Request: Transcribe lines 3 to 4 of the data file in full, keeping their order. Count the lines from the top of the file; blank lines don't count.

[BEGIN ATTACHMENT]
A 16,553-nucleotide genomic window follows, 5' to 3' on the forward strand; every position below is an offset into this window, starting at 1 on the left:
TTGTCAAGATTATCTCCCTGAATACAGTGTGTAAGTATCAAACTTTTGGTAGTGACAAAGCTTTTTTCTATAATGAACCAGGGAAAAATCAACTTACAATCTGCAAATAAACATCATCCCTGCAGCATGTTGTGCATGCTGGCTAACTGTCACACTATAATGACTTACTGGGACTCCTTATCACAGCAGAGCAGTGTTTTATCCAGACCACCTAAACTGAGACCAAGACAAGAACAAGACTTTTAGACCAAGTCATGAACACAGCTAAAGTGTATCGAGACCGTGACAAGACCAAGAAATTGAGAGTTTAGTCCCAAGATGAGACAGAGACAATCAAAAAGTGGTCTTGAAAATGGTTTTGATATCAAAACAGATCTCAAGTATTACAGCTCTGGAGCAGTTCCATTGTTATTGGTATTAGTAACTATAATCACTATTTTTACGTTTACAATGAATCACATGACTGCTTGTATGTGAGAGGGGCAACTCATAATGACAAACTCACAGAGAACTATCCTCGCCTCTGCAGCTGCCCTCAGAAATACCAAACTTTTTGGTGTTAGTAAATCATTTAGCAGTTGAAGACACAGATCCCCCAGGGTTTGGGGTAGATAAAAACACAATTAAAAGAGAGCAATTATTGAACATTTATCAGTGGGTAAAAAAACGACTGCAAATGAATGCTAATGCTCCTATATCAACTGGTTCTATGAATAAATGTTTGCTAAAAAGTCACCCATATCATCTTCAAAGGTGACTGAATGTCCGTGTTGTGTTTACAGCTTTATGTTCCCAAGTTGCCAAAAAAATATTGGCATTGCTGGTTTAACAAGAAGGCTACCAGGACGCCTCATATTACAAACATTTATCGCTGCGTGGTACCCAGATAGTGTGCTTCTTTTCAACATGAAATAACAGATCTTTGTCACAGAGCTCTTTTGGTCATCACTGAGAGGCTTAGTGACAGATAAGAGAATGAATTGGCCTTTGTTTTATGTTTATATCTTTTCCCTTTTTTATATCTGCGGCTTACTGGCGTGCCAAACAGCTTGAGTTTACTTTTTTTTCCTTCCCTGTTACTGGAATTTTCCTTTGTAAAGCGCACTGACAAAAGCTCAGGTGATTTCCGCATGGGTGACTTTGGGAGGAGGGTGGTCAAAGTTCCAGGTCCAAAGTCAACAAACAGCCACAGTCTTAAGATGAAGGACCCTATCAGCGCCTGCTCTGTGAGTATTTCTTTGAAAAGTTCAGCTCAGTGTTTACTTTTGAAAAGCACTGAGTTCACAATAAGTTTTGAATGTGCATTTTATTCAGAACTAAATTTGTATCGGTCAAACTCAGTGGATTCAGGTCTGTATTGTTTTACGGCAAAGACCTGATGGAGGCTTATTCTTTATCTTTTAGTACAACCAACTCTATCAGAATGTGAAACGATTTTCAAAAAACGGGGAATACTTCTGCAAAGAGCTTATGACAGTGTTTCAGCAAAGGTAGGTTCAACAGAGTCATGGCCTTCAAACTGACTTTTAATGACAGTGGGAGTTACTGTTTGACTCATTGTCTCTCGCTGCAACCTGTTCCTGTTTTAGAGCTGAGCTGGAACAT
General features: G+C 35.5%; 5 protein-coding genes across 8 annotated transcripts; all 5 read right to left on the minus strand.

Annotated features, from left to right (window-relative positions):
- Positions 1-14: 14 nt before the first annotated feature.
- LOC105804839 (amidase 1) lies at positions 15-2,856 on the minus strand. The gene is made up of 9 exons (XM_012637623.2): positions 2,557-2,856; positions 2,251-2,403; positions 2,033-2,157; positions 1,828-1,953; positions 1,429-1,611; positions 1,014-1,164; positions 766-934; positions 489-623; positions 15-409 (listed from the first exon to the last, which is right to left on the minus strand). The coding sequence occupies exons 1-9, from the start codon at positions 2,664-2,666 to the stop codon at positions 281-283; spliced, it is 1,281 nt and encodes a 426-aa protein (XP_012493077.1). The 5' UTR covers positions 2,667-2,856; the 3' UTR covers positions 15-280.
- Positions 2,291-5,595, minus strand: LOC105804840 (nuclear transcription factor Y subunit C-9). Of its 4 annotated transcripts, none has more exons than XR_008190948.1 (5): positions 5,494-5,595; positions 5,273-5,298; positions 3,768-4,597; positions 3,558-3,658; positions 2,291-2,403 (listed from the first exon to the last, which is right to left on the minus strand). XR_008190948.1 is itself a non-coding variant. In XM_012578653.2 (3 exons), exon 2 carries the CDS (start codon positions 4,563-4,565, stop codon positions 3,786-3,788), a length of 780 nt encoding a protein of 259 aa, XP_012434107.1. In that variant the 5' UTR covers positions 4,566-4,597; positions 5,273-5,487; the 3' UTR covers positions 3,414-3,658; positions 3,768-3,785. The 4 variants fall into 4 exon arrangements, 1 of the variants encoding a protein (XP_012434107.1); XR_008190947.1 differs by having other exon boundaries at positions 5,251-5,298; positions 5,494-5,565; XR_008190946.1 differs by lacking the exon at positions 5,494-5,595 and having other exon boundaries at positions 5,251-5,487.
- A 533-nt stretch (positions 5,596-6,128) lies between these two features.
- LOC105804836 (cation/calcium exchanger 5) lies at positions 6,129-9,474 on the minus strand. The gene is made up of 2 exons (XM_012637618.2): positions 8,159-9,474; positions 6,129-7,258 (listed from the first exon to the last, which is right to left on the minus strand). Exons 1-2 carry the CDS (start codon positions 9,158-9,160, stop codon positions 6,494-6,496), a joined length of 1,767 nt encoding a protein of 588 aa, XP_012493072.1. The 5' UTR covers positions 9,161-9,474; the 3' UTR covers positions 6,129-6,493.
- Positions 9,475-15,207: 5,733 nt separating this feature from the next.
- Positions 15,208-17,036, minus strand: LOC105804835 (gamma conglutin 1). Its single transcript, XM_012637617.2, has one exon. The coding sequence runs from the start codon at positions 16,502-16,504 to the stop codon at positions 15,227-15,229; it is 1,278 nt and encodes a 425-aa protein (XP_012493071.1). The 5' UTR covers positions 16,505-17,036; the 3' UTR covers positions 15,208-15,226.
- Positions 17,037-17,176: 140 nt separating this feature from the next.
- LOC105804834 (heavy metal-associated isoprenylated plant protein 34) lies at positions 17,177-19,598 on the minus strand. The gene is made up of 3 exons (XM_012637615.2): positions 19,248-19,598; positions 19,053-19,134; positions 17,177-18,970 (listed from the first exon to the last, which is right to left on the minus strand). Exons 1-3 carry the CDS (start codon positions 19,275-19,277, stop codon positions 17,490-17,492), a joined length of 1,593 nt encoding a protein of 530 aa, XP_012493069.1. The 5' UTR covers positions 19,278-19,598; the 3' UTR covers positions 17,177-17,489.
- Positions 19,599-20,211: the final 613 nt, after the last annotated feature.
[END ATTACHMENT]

General features: G+C 35.5%; 5 protein-coding genes across 8 annotated transcripts; all 5 read right to left on the minus strand.

Annotated features, from left to right (window-relative positions):